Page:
Property owners set to benefit from proposed King Island wind farm

Property owners set to benefit from proposed King Island wind farm

Posted on Wednesday, December 05 2012 at 4:18 PM

Property owners with a turbine lease to sign would be most likely to benefit if the $2 billion wind farm on King Island goes ahead, according to buyers’ agent Rob Zubin of My Property Hunter.

Last week the Tasmanian Government announced the
potential for the construction of a 200-turbine wind farm covering 12 to 15 per
cent of the western side of small King Island, in the path of the Roaring 40s
(strong westerly winds).

Typically known for its high-quality cheese
production, King Island would see 500 jobs during the two-year construction
phase of the wind turbine project and 10 to 20 permanent jobs.

A minimum of 240,000 homes would be powered from the
wind energy generated and $220 million is estimated to flow into the Tasmanian
economy, Tasmanian Premier Lara Giddings says.

Spinoff construction jobs would also likely be
created to upgrade roads and port infrastructure, providing a catalyst for
growth of new industries, Giddings adds.

Housing construction would be added to that list due
to strong rental demand, Rubin says, despite the construction phase likely to
be a short two-year timeframe from 2017 to 2019.

Those most likely to reap the benefits
are the existing landholders on the western side of the island who sign a
long-term lease with the energy companies. Perhaps that’s where the most
profitable deals will be if this project moves ahead, rural and commercial
valuer Chris Ryan of Opteon Property in Portland, Victoria, says.

Ryan’s regional base of
Portland is a town that, in recent years, saw wind turbine construction start
and finish in about two years.

He says property price rises
weren’t evident, only falls of up to 40 per cent on agricultural land in
particular since 2008, but that’s because the dairy industry has been going
through a major downturn simultaneously so it has been hard to gauge what the
wind farm’s impact really was on the town.

“I’m sure it has had a beneficial effect,
though it’s the large landholders who’ve leased their land to energy farms for
the wind turbines who have cashed in the most. I’ve heard it’s a good little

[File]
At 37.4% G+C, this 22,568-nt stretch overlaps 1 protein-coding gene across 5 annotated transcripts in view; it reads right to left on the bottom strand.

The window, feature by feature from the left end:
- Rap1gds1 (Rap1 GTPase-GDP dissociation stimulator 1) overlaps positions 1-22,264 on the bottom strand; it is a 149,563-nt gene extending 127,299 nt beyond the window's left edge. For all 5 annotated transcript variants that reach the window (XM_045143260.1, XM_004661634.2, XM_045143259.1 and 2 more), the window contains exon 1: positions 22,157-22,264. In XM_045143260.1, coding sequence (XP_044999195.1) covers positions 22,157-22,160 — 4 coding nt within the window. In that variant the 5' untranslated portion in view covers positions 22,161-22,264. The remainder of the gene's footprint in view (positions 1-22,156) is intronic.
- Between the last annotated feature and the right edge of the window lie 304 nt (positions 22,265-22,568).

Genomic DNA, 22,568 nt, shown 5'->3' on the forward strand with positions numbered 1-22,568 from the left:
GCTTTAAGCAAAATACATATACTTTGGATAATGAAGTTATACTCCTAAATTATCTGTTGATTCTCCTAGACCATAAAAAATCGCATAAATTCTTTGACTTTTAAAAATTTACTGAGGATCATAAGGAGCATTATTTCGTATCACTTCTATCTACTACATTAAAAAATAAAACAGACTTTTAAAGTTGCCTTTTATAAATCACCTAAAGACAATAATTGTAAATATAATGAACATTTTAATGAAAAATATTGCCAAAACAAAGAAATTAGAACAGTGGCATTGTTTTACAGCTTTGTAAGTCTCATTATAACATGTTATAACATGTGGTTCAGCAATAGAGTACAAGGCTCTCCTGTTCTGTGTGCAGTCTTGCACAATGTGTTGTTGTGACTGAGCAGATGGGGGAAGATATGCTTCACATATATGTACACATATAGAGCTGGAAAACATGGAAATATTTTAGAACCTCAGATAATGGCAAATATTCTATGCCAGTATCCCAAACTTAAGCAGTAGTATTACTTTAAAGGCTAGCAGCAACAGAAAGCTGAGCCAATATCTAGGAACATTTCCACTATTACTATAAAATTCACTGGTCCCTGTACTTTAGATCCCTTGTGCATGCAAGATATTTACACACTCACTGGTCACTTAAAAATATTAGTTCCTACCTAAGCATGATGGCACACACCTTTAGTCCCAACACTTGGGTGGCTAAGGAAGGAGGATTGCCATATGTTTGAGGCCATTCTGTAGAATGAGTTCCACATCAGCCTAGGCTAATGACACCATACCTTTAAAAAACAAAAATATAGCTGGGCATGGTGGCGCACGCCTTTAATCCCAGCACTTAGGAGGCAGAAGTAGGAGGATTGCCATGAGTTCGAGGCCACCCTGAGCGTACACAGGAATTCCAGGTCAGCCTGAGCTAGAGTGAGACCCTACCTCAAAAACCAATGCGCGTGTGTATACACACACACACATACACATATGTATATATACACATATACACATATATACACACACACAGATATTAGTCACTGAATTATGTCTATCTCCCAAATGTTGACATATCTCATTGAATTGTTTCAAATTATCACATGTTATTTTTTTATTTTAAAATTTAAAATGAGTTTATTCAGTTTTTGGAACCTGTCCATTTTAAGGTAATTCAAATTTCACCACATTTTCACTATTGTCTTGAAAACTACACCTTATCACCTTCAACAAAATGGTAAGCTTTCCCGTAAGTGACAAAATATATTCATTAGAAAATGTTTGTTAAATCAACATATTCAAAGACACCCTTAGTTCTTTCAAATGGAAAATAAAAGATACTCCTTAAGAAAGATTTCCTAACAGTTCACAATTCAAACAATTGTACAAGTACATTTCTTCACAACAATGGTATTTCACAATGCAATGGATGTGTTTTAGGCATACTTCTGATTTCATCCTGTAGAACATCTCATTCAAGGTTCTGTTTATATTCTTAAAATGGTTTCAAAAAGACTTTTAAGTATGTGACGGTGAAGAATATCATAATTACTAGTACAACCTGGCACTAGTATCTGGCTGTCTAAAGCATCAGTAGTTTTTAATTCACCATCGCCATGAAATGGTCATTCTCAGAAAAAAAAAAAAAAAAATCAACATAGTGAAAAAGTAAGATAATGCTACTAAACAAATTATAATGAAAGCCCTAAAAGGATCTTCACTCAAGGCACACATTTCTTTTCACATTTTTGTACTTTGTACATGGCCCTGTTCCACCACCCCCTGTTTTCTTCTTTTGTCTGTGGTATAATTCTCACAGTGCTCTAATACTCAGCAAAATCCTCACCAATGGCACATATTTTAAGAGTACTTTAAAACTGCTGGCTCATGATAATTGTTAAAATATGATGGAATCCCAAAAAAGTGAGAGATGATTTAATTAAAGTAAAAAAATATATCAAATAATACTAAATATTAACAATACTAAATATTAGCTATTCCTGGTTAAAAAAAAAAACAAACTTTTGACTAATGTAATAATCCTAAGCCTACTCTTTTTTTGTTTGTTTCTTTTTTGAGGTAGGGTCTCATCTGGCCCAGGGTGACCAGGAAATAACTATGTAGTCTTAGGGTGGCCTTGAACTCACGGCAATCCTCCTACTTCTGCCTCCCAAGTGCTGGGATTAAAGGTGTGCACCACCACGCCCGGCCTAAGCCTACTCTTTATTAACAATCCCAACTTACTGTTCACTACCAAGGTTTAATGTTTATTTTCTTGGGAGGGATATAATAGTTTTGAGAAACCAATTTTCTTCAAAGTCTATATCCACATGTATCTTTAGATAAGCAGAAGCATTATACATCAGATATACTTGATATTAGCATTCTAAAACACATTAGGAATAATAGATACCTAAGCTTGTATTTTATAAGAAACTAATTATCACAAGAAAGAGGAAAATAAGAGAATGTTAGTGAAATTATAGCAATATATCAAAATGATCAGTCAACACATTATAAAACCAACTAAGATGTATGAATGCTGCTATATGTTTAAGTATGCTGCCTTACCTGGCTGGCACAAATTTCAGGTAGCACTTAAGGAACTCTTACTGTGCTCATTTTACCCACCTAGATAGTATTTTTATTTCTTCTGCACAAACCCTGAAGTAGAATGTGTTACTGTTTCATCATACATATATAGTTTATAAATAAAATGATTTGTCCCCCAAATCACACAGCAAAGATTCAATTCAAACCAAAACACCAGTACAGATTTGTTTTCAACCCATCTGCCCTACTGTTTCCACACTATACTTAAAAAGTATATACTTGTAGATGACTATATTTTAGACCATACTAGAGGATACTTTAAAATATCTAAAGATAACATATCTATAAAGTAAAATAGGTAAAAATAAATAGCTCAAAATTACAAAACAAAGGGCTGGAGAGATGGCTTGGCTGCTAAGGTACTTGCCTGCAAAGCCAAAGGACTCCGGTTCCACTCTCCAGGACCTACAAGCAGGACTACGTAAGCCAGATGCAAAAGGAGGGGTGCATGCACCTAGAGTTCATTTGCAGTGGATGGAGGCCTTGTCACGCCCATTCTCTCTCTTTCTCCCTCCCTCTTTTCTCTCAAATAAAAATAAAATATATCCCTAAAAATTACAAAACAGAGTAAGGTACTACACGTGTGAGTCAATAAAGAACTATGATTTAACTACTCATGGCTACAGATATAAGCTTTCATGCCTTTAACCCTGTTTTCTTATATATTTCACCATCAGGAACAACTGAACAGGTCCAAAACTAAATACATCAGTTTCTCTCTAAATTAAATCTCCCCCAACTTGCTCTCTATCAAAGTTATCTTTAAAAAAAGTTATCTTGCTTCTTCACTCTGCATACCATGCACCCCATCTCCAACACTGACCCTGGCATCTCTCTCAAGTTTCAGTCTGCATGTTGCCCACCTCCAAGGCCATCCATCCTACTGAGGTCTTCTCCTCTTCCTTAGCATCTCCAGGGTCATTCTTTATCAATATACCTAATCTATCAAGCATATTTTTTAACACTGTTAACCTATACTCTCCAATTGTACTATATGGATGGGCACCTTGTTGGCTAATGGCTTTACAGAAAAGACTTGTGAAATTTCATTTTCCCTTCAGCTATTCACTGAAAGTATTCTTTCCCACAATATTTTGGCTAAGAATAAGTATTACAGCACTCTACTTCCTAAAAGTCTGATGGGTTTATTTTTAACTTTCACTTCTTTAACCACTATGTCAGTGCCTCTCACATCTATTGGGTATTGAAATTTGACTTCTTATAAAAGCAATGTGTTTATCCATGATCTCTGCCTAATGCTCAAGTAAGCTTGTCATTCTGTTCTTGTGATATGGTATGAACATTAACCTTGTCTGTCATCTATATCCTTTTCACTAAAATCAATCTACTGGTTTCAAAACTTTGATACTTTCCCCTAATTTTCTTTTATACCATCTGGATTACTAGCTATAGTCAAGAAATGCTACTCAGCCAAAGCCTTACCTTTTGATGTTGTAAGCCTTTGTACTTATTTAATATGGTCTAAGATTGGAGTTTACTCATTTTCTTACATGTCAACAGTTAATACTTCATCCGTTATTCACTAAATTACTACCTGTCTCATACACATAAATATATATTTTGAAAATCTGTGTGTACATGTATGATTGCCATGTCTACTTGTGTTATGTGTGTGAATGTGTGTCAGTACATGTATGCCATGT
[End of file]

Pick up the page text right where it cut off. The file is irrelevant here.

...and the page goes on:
source of cash at around $7000 per turbine…” Ryan says.

The wind turbines don’t seem to have
devalued agricultural properties in the short term, he adds, probably because
of the long-term land lease that comes with the sale of a farm, something
that’s considered a perk.

He adds that the wind turbine leases
might actually boost the value of an agricultural property.

Residential blocks are another story, Ryan
adds. “A valuer down in the Gippsland area has reported that if located within
a short distance of a residential property, impacting the visual scenery,
residential prices have been noted to experience decreases of 10 to 15 per

Community forums are currently under way and a
decision to proceed to the full feasibility stage will be known by April next

Rubin says the main impacts the
development would have is improving economic confidence in Tasmania and on King
Island, particularly after the island community recently lost its abattoir and
has struggled with escalating shipping costs as a result of the closure and
reduced economy of scale.

“It would be a fantastic economic
injection for the island and because it’s such a small property market something
of this scale would create a mini boom in housing demand,” Rubin says.

Despite the “mini boom” a project of this
scale would have on the King Island market, Rubin puts it “on par with
investing in a high-risk mining town”.

Even the government has stated its
construction phase would only be around two years, he adds.

“In the short term houses will be built
and rents will increase – then it will fall back to normal prices once the
project is over.

“I wouldn’t consider it a balanced
market,” Rubin says. “When most of our clients are looking for balance of
growth and return supported by economic diversity, well, King Island just
doesn’t fit that mould.

“There’s really not a great deal of
economic diversity on King Island…there may be a sharp incline for a short
period but long term it doesn’t have that economic diversity most investors
would look for, though some high-risk investors might find the short-term
growth appealing.”

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